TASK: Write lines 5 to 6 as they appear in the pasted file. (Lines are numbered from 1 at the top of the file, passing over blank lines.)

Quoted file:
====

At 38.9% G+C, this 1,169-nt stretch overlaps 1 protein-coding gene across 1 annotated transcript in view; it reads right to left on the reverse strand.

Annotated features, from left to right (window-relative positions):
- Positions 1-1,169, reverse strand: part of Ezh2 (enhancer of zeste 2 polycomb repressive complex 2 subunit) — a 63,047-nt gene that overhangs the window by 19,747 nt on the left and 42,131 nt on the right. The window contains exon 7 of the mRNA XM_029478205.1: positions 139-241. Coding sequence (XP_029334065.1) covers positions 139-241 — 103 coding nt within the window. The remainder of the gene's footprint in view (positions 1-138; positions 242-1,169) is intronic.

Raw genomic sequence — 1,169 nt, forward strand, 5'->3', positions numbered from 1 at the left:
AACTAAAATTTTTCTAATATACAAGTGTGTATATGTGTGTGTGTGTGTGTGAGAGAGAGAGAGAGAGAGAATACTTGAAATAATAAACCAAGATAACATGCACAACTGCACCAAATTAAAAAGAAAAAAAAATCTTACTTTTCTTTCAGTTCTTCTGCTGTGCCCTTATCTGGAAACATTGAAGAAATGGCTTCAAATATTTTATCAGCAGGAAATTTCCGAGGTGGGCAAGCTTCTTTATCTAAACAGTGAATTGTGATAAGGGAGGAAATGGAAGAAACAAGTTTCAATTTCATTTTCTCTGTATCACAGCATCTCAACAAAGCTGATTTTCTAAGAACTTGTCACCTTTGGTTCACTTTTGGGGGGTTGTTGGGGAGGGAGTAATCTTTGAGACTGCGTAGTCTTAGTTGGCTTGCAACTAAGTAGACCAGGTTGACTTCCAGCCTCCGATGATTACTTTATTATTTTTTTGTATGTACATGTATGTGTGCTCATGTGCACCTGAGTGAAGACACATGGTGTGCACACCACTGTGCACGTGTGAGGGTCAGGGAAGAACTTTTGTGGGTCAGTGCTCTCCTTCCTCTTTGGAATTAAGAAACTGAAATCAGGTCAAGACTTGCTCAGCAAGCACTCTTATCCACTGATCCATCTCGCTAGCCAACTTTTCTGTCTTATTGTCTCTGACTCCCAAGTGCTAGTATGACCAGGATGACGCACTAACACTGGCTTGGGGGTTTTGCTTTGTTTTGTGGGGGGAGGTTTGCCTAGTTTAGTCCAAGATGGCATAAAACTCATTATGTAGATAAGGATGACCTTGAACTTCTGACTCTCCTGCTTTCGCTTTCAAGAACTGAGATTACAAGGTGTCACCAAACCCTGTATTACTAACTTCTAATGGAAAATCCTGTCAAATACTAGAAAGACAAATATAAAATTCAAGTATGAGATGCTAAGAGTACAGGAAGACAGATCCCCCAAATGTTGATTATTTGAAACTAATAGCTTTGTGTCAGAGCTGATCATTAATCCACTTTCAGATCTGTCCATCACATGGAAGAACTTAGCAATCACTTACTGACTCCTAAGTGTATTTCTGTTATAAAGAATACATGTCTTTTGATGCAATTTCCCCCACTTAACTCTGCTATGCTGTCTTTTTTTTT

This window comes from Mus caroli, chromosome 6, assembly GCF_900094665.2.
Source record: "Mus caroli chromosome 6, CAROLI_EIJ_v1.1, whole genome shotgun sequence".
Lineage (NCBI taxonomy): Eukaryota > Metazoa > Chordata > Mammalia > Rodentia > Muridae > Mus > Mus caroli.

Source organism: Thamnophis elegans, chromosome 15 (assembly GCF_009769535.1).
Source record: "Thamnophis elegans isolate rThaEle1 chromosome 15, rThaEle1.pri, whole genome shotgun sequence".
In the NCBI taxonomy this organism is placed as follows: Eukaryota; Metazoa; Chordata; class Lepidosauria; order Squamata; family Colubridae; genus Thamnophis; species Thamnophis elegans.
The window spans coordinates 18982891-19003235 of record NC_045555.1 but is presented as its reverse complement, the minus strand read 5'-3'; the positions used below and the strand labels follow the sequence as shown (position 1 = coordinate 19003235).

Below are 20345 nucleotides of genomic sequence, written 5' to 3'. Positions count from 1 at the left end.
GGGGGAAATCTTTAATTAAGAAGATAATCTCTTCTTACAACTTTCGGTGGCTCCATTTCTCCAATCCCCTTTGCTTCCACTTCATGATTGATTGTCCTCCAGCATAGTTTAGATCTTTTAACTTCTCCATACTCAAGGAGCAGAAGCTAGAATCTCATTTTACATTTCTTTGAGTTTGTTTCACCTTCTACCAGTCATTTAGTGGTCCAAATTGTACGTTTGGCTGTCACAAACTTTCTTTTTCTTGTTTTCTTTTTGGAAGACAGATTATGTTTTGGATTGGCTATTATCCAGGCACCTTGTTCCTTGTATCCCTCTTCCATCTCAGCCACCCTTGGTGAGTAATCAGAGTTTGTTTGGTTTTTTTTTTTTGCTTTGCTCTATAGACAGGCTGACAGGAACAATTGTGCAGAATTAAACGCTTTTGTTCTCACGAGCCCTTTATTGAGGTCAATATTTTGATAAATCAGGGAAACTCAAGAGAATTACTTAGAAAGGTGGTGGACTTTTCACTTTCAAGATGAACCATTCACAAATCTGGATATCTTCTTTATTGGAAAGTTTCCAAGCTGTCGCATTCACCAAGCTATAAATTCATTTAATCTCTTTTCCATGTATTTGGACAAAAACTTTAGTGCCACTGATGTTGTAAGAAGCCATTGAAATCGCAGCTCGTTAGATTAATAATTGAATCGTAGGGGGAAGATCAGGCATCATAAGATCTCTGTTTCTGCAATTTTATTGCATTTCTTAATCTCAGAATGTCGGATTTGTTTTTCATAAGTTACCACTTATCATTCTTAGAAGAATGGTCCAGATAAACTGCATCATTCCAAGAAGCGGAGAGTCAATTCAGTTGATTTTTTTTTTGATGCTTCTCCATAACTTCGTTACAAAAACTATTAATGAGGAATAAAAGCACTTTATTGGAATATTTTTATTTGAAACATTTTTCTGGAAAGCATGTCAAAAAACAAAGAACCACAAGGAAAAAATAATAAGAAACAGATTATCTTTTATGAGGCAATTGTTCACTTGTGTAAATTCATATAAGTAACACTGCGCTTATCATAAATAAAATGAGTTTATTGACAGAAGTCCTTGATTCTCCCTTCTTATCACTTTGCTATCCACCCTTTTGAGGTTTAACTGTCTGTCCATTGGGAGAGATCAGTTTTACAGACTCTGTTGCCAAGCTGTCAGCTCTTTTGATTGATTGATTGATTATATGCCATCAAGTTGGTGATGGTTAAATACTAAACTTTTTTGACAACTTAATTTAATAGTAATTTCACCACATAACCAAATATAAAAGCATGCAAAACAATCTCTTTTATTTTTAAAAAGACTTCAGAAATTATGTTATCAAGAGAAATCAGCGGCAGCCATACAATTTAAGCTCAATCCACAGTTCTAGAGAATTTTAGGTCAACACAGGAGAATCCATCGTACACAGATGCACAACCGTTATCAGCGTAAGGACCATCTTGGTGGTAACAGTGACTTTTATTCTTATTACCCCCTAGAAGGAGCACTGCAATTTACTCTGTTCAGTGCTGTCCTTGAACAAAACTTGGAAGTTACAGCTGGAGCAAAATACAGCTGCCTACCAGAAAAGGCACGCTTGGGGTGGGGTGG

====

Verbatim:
AACTAAAATTTTTCTAATATACAAGTGTGTATATGTGTGTGTGTGTGTGTGAGAGAGAGAGAGAGAGAGAATACTTGAAATAATAAACCAAGATAACATGCACAACTGCACCAAATTAAAAAGAAAAAAAAATCTTACTTTTCTTTCAGTTCTTCTGCTGTGCCCTTATCTGGAAACATTGAAGAAATGGCTTCAAATATTTTATCAGCAGGAAATTTCCGAGGTGGGCAAGCTTCTTTATCTAAACAGTGAATTGTGATAAGGGAGGAAATGGAAGAAACAAGTTTCAATTTCATTTTCTCTGTATCACAGCATCTCAACAAAGCTGATTTTCTAAGAACTTGTCACCTTTGGTTCACTTTTGGGGGGTTGTTGGGGAGGGAGTAATCTTTGAGACTGCGTAGTCTTAGTTGGCTTGCAACTAAGTAGACCAGGTTGACTTCCAGCCTCCGATGATTACTTTATTATTTTTTTGTATGTACATGTATGTGTGCTCATGTGCACCTGAGTGAAGACACATGGTGTGCACACCACTGTGCACGTGTGAGGGTCAGGGAAGAACTTTTGTGGGTCAGTGCTCTCCTTCCTCTTTGGAATTAAGAAACTGAAATCAGGTCAAGACTTGCTCAGCAAGCACTCTTATCCACTGATCCATCTCGCTAGCCAACTTTTCTGTCTTATTGTCTCTGACTCCCAAGTGCTAGTATGACCAGGATGACGCACTAACACTGGCTTGGGGGTTTTGCTTTGTTTTGTGGGGGGAGGTTTGCCTAGTTTAGTCCAAGATGGCATAAAACTCATTATGTAGATAAGGATGACCTTGAACTTCTGACTCTCCTGCTTTCGCTTTCAAGAACTGAGATTACAAGGTGTCACCAAACCCTGTATTACTAACTTCTAATGGAAAATCCTGTCAAATACTAGAAAGACAAATATAAAATTCAAGTATGAGATGCTAAGAGTACAGGAAGACAGATCCCCCAAATGTTGATTATTTGAAACTAATAGCTTTGTGTCAGAGCTGATCATTAATCCACTTTCAGATCTGTCCATCACATGGAAGAACTTAGCAATCACTTACTGACTCCTAAGTGTATTTCTGTTATAAAGAATACATGTCTTTTGATGCAATTTCCCCCACTTAACTCTGCTATGCTGTCTTTTTTTTT

This window comes from Mus caroli, chromosome 6, assembly GCF_900094665.2.